HOME

|  Artists | EXHIBITIONS | COLLATERAL PROGRAMMING | ART FAIRS | ABOUT | PUBLICATIONS | VIEWING ROOM | NEWS | BLOG | CONTACT  
 
 
  CURRENT   PAST   NEXT   
   
   
  Shantibai:

An Expedition to Bailadila Mines

 

  .Exhibition              .Shantibai                    .Brief bio

 

 
       
             
Untitled 1, 2020, watercolour on paper,
11 x 15 inches.
  Untitled 2, 2020, watercolour on paper,
11 x 15 inches.
  Untitled 3, 2020, watercolour on paper,
11 x 15 inches.
   
             
             
       
             
Untitled 4, 2020, watercolour on paper,
11 x 15 inches.
  Untitled 5, 2020, watercolour on paper,
11 x 15 inches.
  Untitled 6, 2020, watercolour on paper,
11 x 15 inches.
   
             
             
       
             
Untitled 7, 2020, watercolour on paper,
11 x 15 inches.
             Untitled 8, 2020, watercolour on paper,
11 x 15 inches.
        Untitled 9, 2020, watercolour on paper,
11 x 15 inches.
   
             
             
       
             
Untitled 10, 2020, watercolour on paper,
11 x 15 inches.
  Untitled 11, 2020, watercolour on paper,
11 x 15 inches.
  Untitled 12, 2020, watercolour on paper,
11 x 15 inches.
   
             
             
       
             
Untitled 13, 2020, watercolour on paper,
11 x 15 inches.
  Untitled 14, 2020, watercolour on paper,
11 x 15 inches.
  Untitled 15, 2020, watercolour on paper,
11 x 15 inches.
   
             
             
       
             
Untitled 16, 2020, watercolour on paper,
11 x 15 inches.
  Untitled 17, 2020, watercolour on paper,
11 x 15 inches.
  Untitled 18, 2020, watercolour on paper,
11 x 15 inches.
   
             
             
                       
             
Untitled 19, 2020, watercolour on paper,
11 x 15 inches.
  Untitled 20, 2020, watercolour on paper,
11 x 15 inches.
       
             
             

Shantibai: An Expedition to Bailadila Mines

The set of twenty watercolour paintings by Shantibai take us on a journey through the Bailadila Range in South Chhattisgarh to the iron ore mines. One of their regular expeditions to these sites with her artist colleague Navjot Altaf and friend Ravirendra before the pandemic took over. The paintings record the scenes encountered during her journey – trees, plants and flowers, river and water creatures, shrine, and people, ending with a detailed depiction of the mining activities and snippets of their time spent at the site. In a nutshell, these folios form a visual diary recording memorable moments of the journey. Such portrayal of surroundings, daily life and experiences are integral to the indigenous art forms, in this case, the Gondi visual repertoire, which Shantibai has strong connections with.

Shantibai chooses to portray selective elements in each of these paintings. The sculpturesque trees and shrubs bearing fruits and flowers predominantly emerge against the dotted backdrop. In this pictorial game, dots traverse the length and breadth of the surface of the painting creating fluid forms. There are zones that get demarcated by these running dots that turn into fields, roads, swirls of the river, excavated fields, or heaps of ore. Every surface stands out as a part of a picture puzzle that can be removed and put back again. The human figures Shantibai brings into these paintings bear significant reference to the figures in her sculptures. Here too, they are marked with well-defined wide eyes that stand as witnesses to the narratives of the paintings.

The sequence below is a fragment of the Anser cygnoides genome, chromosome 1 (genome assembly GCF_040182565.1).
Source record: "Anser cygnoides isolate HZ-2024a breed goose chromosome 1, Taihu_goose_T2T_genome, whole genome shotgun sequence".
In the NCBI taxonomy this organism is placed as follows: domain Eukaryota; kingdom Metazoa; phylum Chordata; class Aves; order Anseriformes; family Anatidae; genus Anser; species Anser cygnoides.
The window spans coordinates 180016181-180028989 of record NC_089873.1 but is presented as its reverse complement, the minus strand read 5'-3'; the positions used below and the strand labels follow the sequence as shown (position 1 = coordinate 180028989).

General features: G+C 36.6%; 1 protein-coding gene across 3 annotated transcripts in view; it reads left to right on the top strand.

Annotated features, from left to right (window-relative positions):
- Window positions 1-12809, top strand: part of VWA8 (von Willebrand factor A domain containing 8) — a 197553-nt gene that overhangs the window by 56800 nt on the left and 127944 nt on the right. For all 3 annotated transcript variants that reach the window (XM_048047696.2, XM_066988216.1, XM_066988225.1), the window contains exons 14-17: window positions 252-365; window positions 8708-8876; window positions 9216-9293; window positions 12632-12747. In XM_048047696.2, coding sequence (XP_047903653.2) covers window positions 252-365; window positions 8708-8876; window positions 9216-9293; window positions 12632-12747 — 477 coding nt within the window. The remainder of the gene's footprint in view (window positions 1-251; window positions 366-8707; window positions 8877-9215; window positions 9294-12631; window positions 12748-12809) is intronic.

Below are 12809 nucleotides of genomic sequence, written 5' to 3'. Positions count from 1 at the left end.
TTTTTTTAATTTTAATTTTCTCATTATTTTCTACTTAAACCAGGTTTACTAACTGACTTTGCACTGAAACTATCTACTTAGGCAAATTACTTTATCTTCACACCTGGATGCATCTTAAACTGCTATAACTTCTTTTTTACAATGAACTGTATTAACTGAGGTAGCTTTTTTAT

The time of the creation of these paintings becomes extremely important. Made during the pandemic times, and in the period of lockdown and the aftermath, these paintings are inevitably coloured with the crisis of our current times: the conflict between humans and nature that the invisible virus has brought forth for reflections. Shantibai features the land, water and forests as sites for deliberations. Her own voice is quiet and almost invisible. From a surface level, the paintings depict her journey to Bailadila through various scenes she encounters. These are accompanied by the utmost simple notes. For instance: “ये जंगल के बीच में रोड हैं, हम बैलाडिला जा रहें है। और उधर से ट्रैक्टर आ रहा था।” (We are on our way to Bailadila mines through the road within the forest. A tractor is coming from the other side). Yet, the idea of the road through the forest, land mines located in the middle and the truck unsettle our thoughts. Through these illustrious paintings, we are introduced to the flora and fauna, learn about the uses of plants, see people’s lives around the river, spot the spaces of worship, and experience the joy of the author in her watching the riverside. And then, we enter another terrain. Here the flourishing land is being dug up, crushed, melted and transported away. In other words, the land is being invaded. But Shantibai does not intend to contrast the two worlds. Rather, she renders the mining activities with the same observance in which she shows women plucking leaves on the riverside. The Palash tree and the giant mining machine are represented with the same gaze and intensity. Thus she leaves it to the viewer to construct meanings. The images of Shantibai cities hit back at us hard and challenge our conscience. Can we see the forest and river without thinking of the State and its developmental policies? Can we think of inhabitants of this land without thinking of their displacement? Can we look at the image of the idol of Mata ignoring the way the indigenous religious spaces and practices are invaded? Can we be mesmerized by the mining site forgetting the forest covers the region has lost? 

ये घना जंगल है, ये दो कास वहीं का है… (Ye Ghana Jungle hai, ye do Kaas vanhi ka hai...)

Notes by Shantibai

Back to the exhibition

   
   
   
   
   
   
   
   
   
   
   
         

 

 

 

 

 

 

 

 

 

                                   

   
 

© 2021 The Guild | All rights reserved

Find us on